Microscopy & Microtechniques
A Novel Tape Lifting System for the Retrieval of Trace Evidence From Crime Scenes
Nov 05 2013 Read 8545 Times
Adhesive-coated transparent tapes have long been used as the tool of choice when recovering trace evidence from a variety of surfaces [1-3]. These tapes have a number of key advantages. These include their ability to readily isolate evidentially valuable materials from the substrate on which they are found and the fact that these materials can be easily secured by adhering the tape to a suitable backing, such as an acetate sheet. The transparency of these tapes also means that low-power microscopy can be used to search for trace items that may be adhered to them . Such items have the potential to provide evidence of contact between the perpetrator and/or victim of a crime and the surface from which such items have been recovered.
The use of tapes to recover trace evidence is frequently referred to as tape lifting and the tapes once used for this purpose and secured to a backing are known as tape lifts.
Conventional tape lifts have the disadvantage that they are birefringent, making them incompatible with polarising light microscopy (PLM). Also, items recovered on tape lifts are typically surrounded by minute air bubbles, making the microscopic characterisation of their morphological features problematic. The current solution to these problems is to remove the items of potential value prior to their full characterisation. For example, it is common practice to dissect tape lifts to isolate fibres of evidential interest and then mount these on glass slides prior to examination using PLM. This is a very time-consuming  and, consequently, expensive process and one which increases the opportunities for evidence loss and contamination.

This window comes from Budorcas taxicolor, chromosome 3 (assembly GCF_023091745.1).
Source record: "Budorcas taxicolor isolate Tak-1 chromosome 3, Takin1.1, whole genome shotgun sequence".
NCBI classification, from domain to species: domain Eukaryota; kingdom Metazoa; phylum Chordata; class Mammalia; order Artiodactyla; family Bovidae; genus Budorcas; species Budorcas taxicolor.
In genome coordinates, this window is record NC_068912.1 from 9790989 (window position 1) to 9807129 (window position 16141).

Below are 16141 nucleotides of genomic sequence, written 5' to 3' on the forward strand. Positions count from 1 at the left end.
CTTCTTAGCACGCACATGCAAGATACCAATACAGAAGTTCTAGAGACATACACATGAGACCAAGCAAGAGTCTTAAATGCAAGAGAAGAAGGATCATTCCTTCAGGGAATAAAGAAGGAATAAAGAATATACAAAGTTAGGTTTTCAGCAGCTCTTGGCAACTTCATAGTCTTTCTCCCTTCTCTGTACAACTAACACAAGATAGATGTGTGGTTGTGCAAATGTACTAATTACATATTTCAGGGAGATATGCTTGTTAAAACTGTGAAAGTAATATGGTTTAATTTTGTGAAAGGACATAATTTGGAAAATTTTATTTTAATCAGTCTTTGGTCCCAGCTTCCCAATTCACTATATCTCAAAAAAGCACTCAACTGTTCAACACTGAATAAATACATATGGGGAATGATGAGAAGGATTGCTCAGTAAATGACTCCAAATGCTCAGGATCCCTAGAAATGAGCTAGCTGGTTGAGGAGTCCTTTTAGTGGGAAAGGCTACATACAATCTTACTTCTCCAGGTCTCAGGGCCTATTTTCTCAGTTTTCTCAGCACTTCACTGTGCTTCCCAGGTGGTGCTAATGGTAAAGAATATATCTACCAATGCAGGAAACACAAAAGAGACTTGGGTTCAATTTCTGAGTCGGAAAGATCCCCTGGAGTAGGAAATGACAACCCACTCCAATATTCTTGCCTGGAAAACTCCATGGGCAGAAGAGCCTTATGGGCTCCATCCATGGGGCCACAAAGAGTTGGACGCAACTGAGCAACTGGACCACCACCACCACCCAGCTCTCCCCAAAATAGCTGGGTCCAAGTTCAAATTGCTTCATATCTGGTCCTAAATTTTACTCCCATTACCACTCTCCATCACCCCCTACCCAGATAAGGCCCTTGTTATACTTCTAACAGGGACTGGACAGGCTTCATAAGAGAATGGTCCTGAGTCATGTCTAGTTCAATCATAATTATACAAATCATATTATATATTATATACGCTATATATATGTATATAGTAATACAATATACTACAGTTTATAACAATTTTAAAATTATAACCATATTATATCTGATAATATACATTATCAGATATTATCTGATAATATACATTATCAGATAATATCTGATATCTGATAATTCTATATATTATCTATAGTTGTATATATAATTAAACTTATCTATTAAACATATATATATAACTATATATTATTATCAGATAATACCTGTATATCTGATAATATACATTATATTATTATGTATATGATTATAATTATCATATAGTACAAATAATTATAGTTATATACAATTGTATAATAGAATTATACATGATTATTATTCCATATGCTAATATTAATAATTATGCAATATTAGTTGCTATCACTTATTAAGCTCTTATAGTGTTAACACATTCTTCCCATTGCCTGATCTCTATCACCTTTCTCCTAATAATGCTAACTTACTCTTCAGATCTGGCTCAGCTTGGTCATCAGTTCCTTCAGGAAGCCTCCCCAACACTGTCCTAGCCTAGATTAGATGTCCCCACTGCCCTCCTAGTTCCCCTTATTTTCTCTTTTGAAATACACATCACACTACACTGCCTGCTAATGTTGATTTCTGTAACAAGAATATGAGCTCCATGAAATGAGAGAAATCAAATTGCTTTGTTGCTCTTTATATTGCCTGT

The authors have therefore devised a new tape lifting system that is effectively non-birefringent and which embeds the trace evidence items that it contains in a medium of suitable optical properties. These features mean that the items of evidence on the new tape lift (known as Easylift) can be characterised in situ by PLM, microspectrophotometry and Raman microscopy. If needs be, these items can be readily removed from the new system for further characterisation. We expect that Easylift will be compatible with DNA profiling and sequencing, but this has yet to be verified empirically.
New Tape Lifting Method
In its current form, Easylift has two parts. One of these is for use at the crime scene or when searching garments or other objects in the laboratory. It consists of an adhesive tape attached to a backing film. The tape is similar in appearance to that used for conventional tape lifting. In use, this new tape is removed from its backing, an operation that is easy to accomplish whilst wearing nitrile gloves (Figure 1), and then applied to the surface to be sampled (Figure 2). It is then removed from this surface, after repeat application if desired, and re-adhered to the backing material. There is no need to take care to eliminate bubbles during this process. It is then packaged and sent for analysis.
The second part is for use in the laboratory. It is a glass slide that is pre-coated on one side. This coating is protected with a backing film (Figure 3). In use, the backing films are removed from both parts of the new system and the tape, together with the items of evidence adhered to it, is placed onto the slide, such that the adhesive on the tape is in contact with the coating on the slide. The two parts of the system are now sealed together by means of low temperature heated rollers. This removes air bubbles, trapping evidence within a transparent environment (Figure 4).
This evidence can now be characterised by the methods listed previously. If needs be, items of evidence may be retrieved from the new tape lift system by passing it through the rollers and removing the tape from the slide whilst it is still warm. Alternatively, items can be readily removed from the tape before it is placed onto the coated slide.